Name change brings about $300K lawsuit

By Audrey Holsclaw | Sep 26, 2008

HUNTINGTON -- A Huntington business sued in 2005 has been named in a new federal suit involving an unpaid judgment.

HUNTINGTON -- A Huntington business sued in 2005 has been named in a new federal suit involving an unpaid judgment.

Star Iron Works Inc. of Punxsutawney, Pa., has filed a suit against J&L Equipment Company Inc. and J&L Supply Co. after a 2005 lawsuit in Pennsylvania resulted in no payment.

In January 2005, Star Iron Works filed a case in the Court of Common Pleas of Jefferson County, Pennsylvania, seeking $300,591.93 in damages for J&L Equipment's failure to pay for drill rods and some other equipment it had purchased from Star Iron Works.

J&L Equipment never responded to the complaint and never showed up for court, so on March 28, 2005, the court entered a default judgment against J&L Equipment for $308,956.34, which included pre- and post-judgment interest.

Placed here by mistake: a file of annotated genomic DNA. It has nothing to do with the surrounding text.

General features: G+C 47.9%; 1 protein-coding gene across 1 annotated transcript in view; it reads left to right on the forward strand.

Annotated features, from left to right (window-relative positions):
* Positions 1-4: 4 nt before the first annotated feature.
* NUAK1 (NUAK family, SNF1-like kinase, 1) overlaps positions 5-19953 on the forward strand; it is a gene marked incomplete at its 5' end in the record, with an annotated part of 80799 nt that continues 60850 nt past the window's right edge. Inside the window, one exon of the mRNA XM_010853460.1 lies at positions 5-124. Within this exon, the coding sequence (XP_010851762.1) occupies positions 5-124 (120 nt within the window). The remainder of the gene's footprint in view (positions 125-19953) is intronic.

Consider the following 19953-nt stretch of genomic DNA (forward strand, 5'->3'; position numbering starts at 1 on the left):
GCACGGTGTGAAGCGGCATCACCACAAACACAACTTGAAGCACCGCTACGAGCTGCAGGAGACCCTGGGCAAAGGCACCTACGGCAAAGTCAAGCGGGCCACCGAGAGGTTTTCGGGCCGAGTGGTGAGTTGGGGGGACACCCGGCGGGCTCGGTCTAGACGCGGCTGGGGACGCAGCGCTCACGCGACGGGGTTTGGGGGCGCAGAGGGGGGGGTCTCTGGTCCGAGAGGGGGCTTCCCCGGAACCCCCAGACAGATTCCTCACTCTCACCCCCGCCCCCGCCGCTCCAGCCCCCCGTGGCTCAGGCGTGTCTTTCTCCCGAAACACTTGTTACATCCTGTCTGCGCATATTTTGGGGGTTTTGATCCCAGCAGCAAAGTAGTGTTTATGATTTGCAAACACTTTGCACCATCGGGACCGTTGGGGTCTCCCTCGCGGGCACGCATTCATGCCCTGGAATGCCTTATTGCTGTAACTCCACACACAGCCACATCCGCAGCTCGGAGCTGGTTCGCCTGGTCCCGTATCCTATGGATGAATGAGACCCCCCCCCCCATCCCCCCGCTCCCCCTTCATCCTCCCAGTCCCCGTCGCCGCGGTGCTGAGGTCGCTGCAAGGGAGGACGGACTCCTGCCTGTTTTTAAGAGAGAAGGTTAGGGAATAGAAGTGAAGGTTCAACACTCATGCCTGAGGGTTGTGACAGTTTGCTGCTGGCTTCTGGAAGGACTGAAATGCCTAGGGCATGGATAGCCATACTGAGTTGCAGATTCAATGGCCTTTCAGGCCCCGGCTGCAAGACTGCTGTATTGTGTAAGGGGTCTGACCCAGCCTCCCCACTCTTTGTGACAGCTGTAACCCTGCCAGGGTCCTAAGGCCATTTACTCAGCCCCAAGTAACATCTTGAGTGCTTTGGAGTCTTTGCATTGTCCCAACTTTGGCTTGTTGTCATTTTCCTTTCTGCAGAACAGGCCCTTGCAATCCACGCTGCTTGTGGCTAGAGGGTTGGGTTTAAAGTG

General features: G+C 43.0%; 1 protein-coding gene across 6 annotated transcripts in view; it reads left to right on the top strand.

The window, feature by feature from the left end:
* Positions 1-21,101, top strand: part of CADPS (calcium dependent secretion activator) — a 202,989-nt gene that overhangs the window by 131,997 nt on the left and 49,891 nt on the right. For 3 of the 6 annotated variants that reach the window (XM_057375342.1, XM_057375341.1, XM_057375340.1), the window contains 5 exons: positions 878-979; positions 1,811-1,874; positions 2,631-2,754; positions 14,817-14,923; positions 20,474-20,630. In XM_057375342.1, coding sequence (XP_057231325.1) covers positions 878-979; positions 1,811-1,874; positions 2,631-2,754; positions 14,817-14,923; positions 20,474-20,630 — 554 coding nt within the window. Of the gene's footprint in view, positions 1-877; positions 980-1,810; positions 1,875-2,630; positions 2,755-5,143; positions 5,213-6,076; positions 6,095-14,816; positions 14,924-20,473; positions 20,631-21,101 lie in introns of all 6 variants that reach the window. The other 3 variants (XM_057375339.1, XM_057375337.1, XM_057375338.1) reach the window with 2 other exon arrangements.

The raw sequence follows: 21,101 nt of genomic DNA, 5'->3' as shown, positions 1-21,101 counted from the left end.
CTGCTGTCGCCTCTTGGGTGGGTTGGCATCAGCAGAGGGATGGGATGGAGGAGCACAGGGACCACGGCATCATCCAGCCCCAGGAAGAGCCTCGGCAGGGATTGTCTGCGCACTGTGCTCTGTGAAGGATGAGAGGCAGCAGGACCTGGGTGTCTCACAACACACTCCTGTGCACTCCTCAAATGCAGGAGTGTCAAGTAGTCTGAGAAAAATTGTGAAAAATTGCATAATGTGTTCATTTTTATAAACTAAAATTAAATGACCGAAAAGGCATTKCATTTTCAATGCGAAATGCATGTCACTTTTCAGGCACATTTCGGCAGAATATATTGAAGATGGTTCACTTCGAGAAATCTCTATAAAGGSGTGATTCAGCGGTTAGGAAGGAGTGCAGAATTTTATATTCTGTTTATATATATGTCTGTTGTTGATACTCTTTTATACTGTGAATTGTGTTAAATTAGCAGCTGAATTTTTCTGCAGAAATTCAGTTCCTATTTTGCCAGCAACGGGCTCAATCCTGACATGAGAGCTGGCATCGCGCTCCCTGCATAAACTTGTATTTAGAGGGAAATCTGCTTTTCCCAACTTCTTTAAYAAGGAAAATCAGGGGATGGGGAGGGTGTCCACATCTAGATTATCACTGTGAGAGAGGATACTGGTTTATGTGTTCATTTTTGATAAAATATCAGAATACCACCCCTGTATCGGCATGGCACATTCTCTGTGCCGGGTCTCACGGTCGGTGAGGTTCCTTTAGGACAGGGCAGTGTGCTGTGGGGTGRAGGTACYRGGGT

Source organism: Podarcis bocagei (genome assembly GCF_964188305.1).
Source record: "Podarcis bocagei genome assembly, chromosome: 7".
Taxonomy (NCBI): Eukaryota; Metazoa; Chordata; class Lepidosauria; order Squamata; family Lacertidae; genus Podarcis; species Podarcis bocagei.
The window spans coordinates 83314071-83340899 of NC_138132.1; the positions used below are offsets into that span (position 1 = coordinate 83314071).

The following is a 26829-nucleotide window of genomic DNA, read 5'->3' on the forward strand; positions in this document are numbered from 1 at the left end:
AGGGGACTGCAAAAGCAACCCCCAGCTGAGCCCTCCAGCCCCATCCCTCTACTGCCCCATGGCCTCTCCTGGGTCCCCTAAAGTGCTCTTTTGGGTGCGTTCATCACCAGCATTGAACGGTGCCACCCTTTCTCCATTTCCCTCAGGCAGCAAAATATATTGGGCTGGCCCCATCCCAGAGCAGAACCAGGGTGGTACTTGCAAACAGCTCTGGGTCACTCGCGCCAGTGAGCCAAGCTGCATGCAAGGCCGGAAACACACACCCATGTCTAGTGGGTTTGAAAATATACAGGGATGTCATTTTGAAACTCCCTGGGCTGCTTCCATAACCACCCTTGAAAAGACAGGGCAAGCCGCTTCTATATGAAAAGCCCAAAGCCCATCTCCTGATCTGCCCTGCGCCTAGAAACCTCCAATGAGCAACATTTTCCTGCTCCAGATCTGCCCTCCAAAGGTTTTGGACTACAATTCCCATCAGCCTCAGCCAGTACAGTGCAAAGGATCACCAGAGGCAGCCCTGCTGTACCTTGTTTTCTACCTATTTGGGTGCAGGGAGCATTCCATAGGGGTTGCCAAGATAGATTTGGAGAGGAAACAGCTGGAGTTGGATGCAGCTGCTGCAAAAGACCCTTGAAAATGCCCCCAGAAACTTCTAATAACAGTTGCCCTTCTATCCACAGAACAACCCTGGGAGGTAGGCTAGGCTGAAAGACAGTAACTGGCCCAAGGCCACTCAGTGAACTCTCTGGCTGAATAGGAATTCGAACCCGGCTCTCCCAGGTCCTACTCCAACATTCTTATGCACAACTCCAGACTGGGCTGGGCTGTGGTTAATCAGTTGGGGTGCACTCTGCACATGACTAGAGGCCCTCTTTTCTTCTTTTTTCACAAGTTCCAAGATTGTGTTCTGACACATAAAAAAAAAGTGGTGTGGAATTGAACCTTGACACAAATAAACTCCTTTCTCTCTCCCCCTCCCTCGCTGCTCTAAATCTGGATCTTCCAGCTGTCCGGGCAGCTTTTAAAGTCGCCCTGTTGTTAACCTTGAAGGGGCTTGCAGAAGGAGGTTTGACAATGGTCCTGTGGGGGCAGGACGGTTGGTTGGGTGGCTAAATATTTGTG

However, without Star Iron Works knowledge, J&L Equipment had responded. On March 10, 2005, it filed a complaint in Cabell Circuit Court seeking a judgment that the Court of Common Pleas of Jefferson County of Pennsylvania had no jurisdiction over it and therefore, the judgment entered against it was void.

Star Iron Works removed the action to federal court, requesting a summary judgment that the original judgment be enforced. On April 27, 2006, the original judgment was upheld and the case was dismissed.

On June 5, 2006, the federal court ordered J&L Equipment to pay $329,267.34 plus interest, but Star Iron Works never heard from it.

According to its new suit filed on Sept. 5, Star Iron Works alleges that J&L Equipment's owner, Robert Joy, reorganized the business under the name of J&L Supply, but continued doing the same business from the same address, phone number, and post office box in order to avoid payment.

From sworn discovery responses, bank statements, and tax returns, Joy and J&L Supply is good for the money, having made $1.2 million in 2005, and having made deposits in excess of $2 million.

Filed in the U.S. District Court by Mark Hayes of the Charleston firm of Robinson & McElwee, the suit states that Star Iron Works believes that Joy fraudulently transferred most, if not all, of its employees and assets to J&L Supply to avoid paying its creditors, namely Star Iron Works.

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